A group of students gather around a table stacked with car parts, listening to a Chinese engineer instructing them on how to assemble a vehicle.
This is the scene at the Beijing Automobile Works (BAW) workshop in Springs, Gauteng where the first recruits are being trained by the Chinese company to assemble the new Sasuka minibus taxis.
The 11 students surrounding the table piled with car parts including a steering wheel, engine and exhaust pipes, are the first to undergo on-the-job training in assembling parts onto the 16-seater Sasuka 009.
The minibus is designed and developed by BAW under its international brand.
Following an agreement between BAW and the Industrial Development Corporation (IDC), BAW has set up this assembly plant in South Africa. The plan is for these minibuses, which look like Toyota Quantum vehicles, to be manufactured locally in future.
The IDC has invested R22.9 million in the project.
The company will hire 80 more people this month. When it reaches full capacity, the company will have 400 people on its payroll.
Malibongwe Godla, 41, is part of the fi t group to be trained.
“I am very happy that I got a job. What I like most about it is that I am being trained and receiving skills on how to fit parts onto a car. This will grow my own skills and even if I decide to leave the company, I can still survive on my own because I have the necessary mechanical skills,” he said.
Being employed by BAW has restored Godla’s dignity, as he is now able to provide for his family. He is proud of the skills he has gained.
“I now know the different types of equipment for fi parts onto cars. I can also identify the parts and know how each equipment makes the car function better,” he said, while pointing at the engine, side mirrors and exhaust.
The plant was officially opened by Minister of Economic Development Ebrahim Patel two months ago.
The BAW and IDC project falls under a Department of Trade and Industry programme aimed at developing the local bus, truck and minibus industry, which started in 2010.
Since 2007, South Africa has not manufactured any of the minibus taxis that the public uses daily, Patel said.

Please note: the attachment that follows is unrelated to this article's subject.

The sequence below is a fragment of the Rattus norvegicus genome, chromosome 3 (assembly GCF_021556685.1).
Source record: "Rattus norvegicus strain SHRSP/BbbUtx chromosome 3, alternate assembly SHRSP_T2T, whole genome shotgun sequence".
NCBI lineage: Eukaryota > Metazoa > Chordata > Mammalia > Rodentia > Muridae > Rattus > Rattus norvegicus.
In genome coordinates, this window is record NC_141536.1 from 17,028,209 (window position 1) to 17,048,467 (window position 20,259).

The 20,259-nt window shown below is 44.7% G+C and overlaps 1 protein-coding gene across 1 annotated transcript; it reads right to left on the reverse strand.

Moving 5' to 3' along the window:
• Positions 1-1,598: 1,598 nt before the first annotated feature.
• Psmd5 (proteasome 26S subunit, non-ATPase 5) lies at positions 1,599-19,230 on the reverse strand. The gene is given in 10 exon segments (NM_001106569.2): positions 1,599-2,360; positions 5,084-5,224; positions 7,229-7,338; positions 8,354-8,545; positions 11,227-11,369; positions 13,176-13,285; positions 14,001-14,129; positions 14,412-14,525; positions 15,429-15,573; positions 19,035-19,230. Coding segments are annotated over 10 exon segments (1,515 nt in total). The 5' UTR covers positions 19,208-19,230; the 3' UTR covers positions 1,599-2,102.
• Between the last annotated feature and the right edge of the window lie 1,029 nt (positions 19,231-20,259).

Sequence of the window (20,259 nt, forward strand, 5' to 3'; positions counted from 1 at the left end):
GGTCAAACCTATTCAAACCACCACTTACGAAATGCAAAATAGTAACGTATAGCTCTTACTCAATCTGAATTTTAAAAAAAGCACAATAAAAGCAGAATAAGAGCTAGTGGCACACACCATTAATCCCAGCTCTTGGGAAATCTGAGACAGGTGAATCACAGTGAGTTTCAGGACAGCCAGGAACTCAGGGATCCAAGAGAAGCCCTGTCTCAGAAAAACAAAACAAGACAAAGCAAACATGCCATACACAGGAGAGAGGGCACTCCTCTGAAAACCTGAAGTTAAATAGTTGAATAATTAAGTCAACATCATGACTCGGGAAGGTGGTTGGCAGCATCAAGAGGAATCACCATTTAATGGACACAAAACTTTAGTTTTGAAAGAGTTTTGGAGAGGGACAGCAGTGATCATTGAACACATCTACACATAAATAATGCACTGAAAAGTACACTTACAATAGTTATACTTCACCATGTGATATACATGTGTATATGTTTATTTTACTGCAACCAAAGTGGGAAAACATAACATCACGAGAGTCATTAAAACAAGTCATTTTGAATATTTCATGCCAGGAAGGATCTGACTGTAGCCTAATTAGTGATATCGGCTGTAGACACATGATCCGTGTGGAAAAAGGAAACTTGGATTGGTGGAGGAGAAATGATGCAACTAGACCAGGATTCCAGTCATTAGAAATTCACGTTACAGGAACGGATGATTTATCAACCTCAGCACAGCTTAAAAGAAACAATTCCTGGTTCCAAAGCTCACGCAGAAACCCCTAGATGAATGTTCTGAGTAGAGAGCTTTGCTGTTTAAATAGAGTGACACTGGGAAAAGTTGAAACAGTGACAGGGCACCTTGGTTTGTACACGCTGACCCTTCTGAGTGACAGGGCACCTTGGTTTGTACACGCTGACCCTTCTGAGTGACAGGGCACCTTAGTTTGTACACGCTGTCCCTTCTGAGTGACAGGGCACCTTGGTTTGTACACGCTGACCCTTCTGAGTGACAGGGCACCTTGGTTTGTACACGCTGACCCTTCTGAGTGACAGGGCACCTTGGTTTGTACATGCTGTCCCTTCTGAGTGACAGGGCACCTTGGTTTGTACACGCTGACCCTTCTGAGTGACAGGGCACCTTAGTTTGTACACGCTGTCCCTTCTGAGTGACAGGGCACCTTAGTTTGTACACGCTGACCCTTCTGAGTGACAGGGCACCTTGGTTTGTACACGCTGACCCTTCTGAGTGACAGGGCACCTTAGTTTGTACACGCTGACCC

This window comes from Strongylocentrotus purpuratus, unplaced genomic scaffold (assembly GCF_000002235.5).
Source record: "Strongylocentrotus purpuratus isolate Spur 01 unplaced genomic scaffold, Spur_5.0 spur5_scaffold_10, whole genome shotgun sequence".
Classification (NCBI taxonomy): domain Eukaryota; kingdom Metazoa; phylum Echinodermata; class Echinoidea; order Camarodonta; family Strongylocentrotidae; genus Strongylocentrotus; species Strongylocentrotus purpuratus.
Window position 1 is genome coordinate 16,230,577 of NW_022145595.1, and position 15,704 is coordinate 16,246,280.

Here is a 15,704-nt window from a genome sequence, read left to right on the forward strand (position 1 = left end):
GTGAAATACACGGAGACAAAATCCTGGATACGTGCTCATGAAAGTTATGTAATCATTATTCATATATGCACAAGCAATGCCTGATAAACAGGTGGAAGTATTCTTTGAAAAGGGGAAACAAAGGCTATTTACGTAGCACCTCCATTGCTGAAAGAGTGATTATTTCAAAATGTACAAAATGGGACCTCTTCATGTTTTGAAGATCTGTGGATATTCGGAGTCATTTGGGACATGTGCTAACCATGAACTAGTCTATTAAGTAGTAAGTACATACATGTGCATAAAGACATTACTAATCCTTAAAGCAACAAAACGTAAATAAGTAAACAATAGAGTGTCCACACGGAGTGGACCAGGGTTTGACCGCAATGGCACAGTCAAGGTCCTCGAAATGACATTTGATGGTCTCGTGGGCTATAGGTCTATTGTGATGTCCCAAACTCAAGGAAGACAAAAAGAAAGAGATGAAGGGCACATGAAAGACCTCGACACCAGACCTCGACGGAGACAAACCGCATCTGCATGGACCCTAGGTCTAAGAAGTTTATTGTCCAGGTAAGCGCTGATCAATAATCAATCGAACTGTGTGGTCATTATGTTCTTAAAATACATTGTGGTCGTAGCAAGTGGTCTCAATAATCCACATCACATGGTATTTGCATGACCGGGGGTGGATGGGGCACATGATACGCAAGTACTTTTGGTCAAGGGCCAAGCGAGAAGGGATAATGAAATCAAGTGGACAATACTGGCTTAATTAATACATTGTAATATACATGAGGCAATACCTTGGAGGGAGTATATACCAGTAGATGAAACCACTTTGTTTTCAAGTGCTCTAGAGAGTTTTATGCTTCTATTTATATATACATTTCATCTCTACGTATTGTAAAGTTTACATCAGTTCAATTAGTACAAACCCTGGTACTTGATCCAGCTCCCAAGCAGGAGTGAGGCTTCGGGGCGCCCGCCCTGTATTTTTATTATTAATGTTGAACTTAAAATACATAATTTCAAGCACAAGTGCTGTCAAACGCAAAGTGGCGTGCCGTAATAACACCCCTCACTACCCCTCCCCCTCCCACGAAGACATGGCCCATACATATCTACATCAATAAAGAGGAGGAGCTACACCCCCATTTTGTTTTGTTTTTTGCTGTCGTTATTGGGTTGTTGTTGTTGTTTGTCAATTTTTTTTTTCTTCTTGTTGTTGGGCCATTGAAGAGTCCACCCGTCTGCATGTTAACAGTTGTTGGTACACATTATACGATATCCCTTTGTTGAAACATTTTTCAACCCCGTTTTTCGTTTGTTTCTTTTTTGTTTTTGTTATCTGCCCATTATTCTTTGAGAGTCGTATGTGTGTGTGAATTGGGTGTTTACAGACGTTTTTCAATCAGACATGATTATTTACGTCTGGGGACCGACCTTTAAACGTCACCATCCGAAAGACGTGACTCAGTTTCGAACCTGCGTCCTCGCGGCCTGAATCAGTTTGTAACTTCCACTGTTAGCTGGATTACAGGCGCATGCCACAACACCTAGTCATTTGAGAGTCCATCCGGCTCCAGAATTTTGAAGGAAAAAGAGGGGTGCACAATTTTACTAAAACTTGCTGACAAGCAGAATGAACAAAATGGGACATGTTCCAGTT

“South Africa’s entire annual demand of 22 000 to 23 000 minibus taxis was imported. As this annual demand is expected to increase to about 28 000 by 2015, the level of imports of minibus taxis would have increased sharply in the next few years. In the space of a few months, this is changing,” he added.
Toyota also opened a taxi assembly line in Prospecton, Durban in April 2012, the Minister said.
“The result will be that about two-thirds of the annual demand for taxis will be assembled in South Africa from next year. This is a solid achievement over a short period. We see the assembly of taxis as a step towards full localisation and manufacture of taxis in South Africa.”
The project will not only supply the South African market but will also create export opportunities for the rest of Africa.
“While there are about 200 000 taxis on the road in South Africa, it is estimated that there are a further 100 000 in the rest of Southern Africa. About 50 per cent of the annual demand is in South Africa. The total project investment is estimated at R196 million from all shareholders,” Minister Patel said.
The Sasuka minibuses arrive from China in a container with the body intact. The plant in Springs then fits other parts onto the vehicle. “We want to train the students the proper way. We want to train them for as long as they need training,” said Gerald Brookshaw, BAW’s manager in product and quality.
The Sasuka minibuses will be available at dealerships across the country from February. The recruitment process selecting those to work and train at the plant is being done with the Department of Labour.